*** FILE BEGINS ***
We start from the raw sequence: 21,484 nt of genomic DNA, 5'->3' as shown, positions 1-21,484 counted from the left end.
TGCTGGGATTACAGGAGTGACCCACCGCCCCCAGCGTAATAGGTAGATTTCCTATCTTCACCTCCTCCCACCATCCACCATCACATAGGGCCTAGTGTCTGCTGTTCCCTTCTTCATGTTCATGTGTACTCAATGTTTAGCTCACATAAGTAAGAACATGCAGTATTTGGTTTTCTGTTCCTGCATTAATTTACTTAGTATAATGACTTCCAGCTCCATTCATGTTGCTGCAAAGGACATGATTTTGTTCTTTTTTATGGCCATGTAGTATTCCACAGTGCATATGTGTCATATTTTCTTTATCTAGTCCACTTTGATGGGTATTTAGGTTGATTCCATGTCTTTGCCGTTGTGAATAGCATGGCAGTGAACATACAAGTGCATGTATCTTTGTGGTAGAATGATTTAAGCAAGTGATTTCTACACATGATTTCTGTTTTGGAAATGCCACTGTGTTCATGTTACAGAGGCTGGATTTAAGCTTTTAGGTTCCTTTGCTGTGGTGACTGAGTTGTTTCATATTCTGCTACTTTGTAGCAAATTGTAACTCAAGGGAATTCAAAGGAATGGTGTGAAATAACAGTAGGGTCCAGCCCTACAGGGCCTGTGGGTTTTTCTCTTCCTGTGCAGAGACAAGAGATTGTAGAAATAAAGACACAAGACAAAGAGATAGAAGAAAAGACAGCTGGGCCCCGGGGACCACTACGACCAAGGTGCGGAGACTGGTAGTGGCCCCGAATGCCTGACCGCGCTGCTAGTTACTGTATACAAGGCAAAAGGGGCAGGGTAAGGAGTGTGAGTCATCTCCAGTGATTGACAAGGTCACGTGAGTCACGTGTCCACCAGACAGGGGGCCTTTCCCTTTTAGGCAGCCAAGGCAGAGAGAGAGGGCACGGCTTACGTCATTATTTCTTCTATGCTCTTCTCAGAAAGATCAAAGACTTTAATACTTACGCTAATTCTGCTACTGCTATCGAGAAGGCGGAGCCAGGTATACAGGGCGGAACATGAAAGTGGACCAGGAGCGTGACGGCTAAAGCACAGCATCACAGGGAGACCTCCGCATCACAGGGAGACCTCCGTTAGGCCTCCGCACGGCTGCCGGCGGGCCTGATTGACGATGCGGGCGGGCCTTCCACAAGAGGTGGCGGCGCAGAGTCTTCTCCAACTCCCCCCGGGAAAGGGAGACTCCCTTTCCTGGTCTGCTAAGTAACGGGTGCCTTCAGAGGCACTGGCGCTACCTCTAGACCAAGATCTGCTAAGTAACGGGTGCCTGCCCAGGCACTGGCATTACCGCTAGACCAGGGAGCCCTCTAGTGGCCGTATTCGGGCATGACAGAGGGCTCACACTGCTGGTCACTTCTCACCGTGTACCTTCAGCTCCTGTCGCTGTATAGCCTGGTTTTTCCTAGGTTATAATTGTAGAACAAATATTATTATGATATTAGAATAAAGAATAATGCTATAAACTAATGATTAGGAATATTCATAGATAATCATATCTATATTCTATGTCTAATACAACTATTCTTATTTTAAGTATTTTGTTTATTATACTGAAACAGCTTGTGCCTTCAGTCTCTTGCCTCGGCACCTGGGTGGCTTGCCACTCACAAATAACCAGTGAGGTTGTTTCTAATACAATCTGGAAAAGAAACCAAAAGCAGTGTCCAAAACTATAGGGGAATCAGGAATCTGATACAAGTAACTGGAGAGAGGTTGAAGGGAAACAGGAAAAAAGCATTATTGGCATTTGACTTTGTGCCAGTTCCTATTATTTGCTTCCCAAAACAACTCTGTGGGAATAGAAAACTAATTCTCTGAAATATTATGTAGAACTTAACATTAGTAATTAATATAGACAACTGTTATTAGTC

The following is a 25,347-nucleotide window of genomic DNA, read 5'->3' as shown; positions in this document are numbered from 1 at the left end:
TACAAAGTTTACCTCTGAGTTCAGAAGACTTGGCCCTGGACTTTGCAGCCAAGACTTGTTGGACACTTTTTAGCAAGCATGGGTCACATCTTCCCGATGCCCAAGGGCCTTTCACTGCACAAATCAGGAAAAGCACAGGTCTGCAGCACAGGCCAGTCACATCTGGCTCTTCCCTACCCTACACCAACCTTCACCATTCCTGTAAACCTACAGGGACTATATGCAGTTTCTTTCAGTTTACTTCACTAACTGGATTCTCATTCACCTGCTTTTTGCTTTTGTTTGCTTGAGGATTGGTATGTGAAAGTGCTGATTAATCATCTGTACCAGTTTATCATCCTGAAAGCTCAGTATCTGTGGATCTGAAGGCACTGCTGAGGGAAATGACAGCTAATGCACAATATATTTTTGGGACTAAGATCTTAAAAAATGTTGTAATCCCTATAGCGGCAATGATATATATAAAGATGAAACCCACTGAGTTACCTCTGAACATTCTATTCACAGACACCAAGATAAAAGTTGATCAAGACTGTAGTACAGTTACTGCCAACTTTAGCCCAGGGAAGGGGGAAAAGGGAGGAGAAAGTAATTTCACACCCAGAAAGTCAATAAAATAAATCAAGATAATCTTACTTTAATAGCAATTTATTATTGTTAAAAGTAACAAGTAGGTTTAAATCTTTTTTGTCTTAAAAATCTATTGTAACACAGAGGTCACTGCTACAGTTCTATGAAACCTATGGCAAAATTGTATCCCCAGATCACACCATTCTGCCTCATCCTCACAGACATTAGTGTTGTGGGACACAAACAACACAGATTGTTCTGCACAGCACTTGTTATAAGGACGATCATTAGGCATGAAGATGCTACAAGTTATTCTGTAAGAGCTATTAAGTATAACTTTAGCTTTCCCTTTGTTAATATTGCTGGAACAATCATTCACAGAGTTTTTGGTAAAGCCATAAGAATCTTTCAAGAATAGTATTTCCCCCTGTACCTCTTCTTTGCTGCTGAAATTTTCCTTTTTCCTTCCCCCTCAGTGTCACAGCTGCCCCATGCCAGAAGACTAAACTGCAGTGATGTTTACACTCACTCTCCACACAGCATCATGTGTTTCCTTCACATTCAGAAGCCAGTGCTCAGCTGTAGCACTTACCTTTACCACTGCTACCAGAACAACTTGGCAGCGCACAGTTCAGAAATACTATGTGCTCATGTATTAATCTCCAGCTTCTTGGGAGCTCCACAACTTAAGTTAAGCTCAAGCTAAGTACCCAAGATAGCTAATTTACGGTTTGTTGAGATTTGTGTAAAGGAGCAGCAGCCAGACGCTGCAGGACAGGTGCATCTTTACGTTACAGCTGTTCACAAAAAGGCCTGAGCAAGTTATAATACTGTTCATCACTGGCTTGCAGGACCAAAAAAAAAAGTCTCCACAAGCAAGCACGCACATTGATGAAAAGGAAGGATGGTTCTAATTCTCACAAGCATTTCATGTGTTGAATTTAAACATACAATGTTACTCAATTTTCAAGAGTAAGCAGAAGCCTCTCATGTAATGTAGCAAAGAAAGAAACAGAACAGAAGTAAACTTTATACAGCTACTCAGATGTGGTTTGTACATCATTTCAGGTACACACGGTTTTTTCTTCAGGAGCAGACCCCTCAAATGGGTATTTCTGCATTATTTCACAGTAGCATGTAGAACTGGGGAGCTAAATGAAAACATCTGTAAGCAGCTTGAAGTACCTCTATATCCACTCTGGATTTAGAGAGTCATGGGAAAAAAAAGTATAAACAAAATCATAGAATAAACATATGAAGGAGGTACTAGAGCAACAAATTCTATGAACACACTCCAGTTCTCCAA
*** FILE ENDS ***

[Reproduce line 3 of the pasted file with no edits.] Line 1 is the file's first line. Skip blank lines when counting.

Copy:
The following is a 25,347-nucleotide window of genomic DNA, read 5'->3' as shown; positions in this document are numbered from 1 at the left end: